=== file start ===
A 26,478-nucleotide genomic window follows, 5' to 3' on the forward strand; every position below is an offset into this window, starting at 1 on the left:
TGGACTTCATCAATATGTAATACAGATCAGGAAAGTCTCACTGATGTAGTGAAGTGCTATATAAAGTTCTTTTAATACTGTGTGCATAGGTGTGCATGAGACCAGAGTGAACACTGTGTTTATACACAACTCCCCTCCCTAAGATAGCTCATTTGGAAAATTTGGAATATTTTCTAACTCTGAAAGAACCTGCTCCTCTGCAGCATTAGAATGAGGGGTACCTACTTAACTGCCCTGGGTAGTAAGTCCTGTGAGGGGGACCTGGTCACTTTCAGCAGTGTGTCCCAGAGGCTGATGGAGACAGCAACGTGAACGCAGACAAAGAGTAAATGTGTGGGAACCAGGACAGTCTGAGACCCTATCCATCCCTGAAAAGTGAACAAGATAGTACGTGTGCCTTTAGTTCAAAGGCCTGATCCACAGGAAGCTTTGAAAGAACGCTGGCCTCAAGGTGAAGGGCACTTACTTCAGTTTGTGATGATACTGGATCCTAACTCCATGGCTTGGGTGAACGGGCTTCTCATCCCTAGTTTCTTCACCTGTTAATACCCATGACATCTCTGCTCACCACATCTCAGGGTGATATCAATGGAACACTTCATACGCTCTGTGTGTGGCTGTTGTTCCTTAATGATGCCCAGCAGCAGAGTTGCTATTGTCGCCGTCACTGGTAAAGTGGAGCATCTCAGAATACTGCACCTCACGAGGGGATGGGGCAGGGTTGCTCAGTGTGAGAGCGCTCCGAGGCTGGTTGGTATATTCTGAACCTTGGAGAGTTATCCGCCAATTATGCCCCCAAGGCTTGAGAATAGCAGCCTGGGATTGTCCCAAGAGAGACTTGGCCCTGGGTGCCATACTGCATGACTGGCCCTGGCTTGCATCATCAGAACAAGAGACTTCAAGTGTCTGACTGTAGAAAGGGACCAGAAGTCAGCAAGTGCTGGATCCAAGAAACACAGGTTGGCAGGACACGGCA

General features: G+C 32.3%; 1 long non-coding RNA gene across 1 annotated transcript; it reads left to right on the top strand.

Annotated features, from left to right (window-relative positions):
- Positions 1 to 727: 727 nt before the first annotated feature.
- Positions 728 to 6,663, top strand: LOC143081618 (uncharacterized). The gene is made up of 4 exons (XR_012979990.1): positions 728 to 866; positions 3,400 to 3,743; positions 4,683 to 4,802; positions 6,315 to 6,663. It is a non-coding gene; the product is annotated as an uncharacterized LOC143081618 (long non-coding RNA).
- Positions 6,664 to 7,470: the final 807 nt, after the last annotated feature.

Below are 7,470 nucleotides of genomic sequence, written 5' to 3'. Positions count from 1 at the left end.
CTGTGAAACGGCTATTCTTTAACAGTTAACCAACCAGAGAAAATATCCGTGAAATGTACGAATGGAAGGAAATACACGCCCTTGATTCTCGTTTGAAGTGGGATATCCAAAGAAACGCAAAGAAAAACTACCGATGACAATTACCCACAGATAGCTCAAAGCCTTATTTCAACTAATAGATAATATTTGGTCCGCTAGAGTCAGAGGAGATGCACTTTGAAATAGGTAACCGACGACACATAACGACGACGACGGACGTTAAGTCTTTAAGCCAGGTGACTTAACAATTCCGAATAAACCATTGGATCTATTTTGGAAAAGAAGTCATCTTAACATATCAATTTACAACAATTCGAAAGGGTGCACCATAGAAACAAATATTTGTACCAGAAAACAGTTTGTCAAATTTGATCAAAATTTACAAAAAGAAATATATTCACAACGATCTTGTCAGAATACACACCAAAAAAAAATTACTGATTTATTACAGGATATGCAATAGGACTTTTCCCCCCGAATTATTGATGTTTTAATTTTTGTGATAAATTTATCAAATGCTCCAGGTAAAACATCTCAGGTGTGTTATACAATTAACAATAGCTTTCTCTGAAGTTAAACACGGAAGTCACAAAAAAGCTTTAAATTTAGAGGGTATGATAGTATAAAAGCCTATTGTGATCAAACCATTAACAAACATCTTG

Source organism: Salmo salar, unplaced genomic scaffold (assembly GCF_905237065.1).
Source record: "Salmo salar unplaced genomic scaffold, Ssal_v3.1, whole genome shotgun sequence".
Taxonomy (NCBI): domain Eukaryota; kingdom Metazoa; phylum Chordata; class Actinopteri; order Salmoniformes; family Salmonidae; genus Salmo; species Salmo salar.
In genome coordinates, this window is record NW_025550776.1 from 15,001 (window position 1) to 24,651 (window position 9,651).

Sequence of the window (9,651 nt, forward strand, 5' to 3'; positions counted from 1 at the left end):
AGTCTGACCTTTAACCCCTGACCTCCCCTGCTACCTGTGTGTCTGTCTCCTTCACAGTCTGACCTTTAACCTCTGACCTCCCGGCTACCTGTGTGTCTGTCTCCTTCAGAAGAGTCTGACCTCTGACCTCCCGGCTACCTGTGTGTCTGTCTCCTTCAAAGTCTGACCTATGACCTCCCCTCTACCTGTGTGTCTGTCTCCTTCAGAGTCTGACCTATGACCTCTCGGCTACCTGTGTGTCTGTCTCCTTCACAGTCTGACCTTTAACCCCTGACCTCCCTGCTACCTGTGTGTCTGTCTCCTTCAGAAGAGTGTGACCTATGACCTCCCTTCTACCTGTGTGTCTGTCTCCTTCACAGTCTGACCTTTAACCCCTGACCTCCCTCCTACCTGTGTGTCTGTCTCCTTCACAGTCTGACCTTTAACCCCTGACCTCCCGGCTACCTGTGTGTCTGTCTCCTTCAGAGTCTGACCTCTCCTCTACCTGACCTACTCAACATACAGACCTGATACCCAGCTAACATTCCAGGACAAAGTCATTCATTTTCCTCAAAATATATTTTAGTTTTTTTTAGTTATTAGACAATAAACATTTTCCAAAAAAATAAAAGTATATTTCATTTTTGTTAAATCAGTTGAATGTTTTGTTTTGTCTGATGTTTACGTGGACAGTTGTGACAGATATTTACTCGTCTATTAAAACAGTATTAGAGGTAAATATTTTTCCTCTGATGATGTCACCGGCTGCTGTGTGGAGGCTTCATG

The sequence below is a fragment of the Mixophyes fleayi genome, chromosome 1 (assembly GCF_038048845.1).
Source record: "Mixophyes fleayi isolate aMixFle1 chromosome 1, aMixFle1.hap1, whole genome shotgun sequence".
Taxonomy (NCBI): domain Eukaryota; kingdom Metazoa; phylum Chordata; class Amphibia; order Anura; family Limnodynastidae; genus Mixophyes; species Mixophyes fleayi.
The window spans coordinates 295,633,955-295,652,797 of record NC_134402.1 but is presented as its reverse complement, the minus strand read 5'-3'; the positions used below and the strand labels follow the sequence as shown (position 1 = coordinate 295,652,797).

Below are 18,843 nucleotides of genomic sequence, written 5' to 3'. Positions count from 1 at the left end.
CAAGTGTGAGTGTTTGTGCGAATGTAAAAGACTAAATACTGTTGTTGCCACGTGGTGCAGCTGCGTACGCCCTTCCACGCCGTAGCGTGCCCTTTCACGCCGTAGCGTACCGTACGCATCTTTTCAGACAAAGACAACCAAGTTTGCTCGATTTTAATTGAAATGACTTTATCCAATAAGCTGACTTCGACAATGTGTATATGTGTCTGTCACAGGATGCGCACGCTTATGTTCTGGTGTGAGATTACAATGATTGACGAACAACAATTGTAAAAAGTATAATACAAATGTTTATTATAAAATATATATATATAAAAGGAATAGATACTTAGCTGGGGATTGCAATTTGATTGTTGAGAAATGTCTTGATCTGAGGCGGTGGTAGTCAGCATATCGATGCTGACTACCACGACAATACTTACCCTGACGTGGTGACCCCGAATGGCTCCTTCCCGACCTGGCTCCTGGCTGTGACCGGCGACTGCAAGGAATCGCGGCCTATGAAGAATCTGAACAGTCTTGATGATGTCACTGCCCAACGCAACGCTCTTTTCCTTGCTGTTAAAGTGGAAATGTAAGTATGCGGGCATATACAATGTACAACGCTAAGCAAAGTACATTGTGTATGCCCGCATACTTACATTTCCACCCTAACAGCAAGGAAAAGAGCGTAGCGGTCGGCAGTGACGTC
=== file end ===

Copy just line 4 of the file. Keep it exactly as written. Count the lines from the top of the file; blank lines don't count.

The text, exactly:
Annotated features, from left to right (window-relative positions):